Modelling cyclists’ comfort zones from obstacle avoidance manoeuvres

Oliver Lee, Alexander Rasch, Arend L. Schwab*, Marco Dozza

*Corresponding author for this work

Research output: Contribution to journalArticleScientificpeer-review

14 Citations (Scopus)
128 Downloads (Pure)


This paper introduces a framework for modelling the cyclist's comfort zone. Unlike the driver's comfort zone, little is known about the cyclist's. The framework draws on existing literature in cognitive science about driver behaviour to explain experimental results from cycling field trials, and the modelling of these results. We modelled braking and steering manoeuvres from field data of cyclists’ obstacle avoidance within their comfort zone. Results show that when cyclists avoided obstacles by braking, they kept a constant deceleration; as speed increased, they started to brake earlier, farther from the obstacle, maintaining an almost constant time to collision. When cyclists avoided obstacles by steering, they maintained a constant distance from the object, independent of speed. Overall, the higher the speed, the more the steering manoeuvres were temporally delayed compared to braking manoeuvres. We discuss these results and other similarities between cyclist and driver behaviour during obstacle avoidance. Implications for the design of acceptable active safety and infrastructure design are also addressed.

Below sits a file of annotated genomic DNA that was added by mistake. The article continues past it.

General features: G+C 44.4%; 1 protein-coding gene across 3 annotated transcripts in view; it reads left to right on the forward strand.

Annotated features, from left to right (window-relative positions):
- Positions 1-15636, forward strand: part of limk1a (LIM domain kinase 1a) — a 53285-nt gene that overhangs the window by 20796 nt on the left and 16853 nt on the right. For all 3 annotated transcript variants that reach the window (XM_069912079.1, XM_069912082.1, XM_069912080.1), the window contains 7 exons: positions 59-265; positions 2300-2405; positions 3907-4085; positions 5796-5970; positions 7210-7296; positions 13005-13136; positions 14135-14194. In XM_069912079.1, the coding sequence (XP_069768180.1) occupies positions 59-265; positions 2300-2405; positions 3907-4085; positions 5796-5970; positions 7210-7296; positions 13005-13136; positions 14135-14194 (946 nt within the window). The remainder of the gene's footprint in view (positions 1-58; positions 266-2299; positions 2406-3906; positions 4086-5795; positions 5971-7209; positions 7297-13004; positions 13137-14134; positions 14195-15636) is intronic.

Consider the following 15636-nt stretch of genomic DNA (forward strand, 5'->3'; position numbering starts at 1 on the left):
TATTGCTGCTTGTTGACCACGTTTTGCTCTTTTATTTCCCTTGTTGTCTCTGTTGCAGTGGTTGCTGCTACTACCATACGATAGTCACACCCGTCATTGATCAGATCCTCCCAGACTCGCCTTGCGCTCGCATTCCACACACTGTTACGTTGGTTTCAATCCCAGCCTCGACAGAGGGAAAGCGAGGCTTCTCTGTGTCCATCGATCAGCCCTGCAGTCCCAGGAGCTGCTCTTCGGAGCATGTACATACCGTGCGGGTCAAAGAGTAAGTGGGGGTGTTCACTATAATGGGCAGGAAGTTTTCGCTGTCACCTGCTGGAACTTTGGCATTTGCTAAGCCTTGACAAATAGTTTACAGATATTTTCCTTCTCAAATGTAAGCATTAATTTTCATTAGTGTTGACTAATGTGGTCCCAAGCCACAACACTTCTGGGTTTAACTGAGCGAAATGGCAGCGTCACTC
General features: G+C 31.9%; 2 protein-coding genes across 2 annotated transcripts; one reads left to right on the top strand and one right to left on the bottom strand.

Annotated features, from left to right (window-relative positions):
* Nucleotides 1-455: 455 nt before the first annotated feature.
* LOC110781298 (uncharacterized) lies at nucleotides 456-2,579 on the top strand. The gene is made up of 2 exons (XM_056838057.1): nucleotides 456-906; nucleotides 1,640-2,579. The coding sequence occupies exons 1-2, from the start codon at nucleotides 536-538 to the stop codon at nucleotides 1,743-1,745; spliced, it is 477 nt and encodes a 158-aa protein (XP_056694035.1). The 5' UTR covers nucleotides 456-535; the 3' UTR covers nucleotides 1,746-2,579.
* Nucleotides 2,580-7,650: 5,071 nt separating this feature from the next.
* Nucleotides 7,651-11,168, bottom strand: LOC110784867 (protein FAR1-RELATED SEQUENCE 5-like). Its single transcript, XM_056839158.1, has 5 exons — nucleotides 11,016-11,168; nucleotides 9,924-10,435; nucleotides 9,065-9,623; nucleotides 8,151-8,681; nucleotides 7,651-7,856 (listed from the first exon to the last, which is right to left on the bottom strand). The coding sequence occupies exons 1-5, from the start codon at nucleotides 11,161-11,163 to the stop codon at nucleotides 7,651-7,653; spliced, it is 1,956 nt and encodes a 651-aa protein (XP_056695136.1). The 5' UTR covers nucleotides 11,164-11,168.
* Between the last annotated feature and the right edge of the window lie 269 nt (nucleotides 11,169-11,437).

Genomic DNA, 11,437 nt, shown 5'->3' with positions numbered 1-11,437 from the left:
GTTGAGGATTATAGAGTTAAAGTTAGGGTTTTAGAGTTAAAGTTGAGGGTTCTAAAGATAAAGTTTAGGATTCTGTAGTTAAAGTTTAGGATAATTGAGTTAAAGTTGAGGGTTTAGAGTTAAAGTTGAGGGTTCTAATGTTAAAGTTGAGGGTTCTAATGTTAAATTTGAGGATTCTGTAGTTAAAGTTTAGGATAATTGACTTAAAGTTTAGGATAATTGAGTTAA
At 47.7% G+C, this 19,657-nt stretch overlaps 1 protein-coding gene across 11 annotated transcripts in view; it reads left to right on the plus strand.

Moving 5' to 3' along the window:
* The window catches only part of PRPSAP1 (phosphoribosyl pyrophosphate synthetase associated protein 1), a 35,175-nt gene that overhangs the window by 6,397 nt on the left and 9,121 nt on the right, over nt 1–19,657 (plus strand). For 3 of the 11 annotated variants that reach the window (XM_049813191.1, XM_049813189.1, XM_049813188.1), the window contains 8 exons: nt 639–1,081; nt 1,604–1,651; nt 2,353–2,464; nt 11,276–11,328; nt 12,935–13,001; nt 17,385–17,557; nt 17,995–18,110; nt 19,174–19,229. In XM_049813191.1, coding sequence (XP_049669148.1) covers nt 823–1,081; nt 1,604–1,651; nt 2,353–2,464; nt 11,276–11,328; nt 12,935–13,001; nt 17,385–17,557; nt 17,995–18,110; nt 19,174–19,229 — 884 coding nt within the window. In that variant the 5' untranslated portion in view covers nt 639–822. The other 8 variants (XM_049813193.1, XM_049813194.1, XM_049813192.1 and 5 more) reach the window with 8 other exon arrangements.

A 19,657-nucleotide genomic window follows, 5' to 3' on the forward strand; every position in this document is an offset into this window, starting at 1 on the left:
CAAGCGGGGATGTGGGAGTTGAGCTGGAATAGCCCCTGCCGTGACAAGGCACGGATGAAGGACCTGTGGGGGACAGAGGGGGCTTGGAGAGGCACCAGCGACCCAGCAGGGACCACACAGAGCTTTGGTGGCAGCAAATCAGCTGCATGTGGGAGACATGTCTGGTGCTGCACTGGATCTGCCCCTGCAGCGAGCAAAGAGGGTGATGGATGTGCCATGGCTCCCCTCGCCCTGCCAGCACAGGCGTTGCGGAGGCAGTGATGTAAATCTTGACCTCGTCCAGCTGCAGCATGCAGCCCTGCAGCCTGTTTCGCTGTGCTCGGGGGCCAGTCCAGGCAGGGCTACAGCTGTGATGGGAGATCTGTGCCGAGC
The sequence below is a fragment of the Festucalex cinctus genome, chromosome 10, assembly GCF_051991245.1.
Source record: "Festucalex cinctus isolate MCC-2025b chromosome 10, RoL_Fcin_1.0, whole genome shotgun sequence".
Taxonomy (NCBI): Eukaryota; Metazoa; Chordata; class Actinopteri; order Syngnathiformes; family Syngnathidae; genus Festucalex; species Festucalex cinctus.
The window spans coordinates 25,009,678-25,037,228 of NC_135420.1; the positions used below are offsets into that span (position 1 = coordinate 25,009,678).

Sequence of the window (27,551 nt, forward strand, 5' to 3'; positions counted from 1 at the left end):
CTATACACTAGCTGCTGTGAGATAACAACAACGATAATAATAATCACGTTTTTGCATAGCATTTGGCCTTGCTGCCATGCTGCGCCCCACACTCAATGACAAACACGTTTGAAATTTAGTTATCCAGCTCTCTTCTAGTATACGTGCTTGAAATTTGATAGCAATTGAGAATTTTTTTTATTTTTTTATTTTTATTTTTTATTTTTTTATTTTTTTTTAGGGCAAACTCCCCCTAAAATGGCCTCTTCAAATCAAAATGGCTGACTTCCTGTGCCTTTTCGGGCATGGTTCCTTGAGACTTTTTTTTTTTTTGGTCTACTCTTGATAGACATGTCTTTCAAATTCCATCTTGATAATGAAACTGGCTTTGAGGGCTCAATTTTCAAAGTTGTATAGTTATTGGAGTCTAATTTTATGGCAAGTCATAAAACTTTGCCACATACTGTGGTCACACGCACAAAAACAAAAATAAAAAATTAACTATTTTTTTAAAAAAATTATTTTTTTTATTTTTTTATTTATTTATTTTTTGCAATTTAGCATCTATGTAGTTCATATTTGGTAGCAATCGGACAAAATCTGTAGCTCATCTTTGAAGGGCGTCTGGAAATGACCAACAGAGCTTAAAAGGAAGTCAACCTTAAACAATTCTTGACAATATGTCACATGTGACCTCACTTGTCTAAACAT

Original languageEnglish
Article number105609
Number of pages8
JournalAccident Analysis and Prevention
Publication statusPublished - 2020


  • Cycling behaviour
  • Cycling safety
  • Cyclist comfort zone
  • Cyclist interaction
  • Threat avoidance


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